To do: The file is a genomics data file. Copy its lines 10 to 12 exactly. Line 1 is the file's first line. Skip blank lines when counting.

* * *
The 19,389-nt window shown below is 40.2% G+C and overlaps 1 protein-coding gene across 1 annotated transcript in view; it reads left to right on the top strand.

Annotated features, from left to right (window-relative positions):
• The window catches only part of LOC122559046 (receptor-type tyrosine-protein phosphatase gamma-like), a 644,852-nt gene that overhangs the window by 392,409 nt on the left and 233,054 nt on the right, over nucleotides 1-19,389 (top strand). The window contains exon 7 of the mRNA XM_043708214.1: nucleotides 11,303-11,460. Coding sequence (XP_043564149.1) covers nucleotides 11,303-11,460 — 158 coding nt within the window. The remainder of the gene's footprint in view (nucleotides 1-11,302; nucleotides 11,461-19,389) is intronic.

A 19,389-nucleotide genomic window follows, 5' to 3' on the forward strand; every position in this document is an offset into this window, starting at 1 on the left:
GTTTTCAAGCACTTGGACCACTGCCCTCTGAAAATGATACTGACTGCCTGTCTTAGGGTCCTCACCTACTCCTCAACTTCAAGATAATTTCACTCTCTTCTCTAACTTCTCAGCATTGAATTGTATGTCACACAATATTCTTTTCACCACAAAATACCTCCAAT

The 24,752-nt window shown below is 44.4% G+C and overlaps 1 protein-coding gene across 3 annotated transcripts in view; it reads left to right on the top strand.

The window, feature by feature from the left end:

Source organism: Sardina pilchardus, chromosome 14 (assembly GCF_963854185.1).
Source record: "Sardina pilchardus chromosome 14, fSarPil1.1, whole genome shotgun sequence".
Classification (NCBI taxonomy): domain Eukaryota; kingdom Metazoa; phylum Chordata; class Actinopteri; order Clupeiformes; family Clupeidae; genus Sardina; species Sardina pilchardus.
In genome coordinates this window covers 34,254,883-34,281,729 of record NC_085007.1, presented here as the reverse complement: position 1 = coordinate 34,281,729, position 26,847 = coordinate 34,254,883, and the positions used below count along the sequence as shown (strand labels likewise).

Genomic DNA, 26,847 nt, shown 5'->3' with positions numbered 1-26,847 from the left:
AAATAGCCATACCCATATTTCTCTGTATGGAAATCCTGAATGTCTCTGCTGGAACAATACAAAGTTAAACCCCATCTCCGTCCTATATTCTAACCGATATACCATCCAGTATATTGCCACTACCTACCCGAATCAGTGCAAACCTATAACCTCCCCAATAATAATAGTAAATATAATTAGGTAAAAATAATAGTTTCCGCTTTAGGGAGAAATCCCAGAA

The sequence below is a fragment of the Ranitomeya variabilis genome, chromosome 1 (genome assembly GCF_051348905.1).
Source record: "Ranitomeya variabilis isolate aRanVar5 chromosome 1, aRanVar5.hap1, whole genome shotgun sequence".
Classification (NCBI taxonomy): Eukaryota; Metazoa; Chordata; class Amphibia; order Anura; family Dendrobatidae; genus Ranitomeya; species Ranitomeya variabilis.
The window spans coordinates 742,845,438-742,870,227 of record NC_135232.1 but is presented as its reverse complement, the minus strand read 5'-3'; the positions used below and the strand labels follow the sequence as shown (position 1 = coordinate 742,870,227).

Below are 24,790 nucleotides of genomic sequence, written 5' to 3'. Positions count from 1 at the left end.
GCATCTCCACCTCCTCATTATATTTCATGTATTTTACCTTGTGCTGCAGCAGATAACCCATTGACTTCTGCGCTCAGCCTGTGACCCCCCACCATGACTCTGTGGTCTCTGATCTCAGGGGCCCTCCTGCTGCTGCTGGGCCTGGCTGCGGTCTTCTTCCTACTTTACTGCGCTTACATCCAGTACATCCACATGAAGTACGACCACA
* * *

Classification (NCBI taxonomy): domain Eukaryota; kingdom Metazoa; phylum Chordata; class Actinopteri; order Clupeiformes; family Clupeidae; genus Sardina; species Sardina pilchardus.
In genome coordinates this window covers 34,254,883-34,281,729 of record NC_085007.1, presented here as the reverse complement: position 1 = coordinate 34,281,729, position 26,847 = coordinate 34,254,883, and the positions used below count along the sequence as shown (strand labels likewise).

Genomic DNA, 26,847 nt, shown 5'->3' with positions numbered 1-26,847 from the left: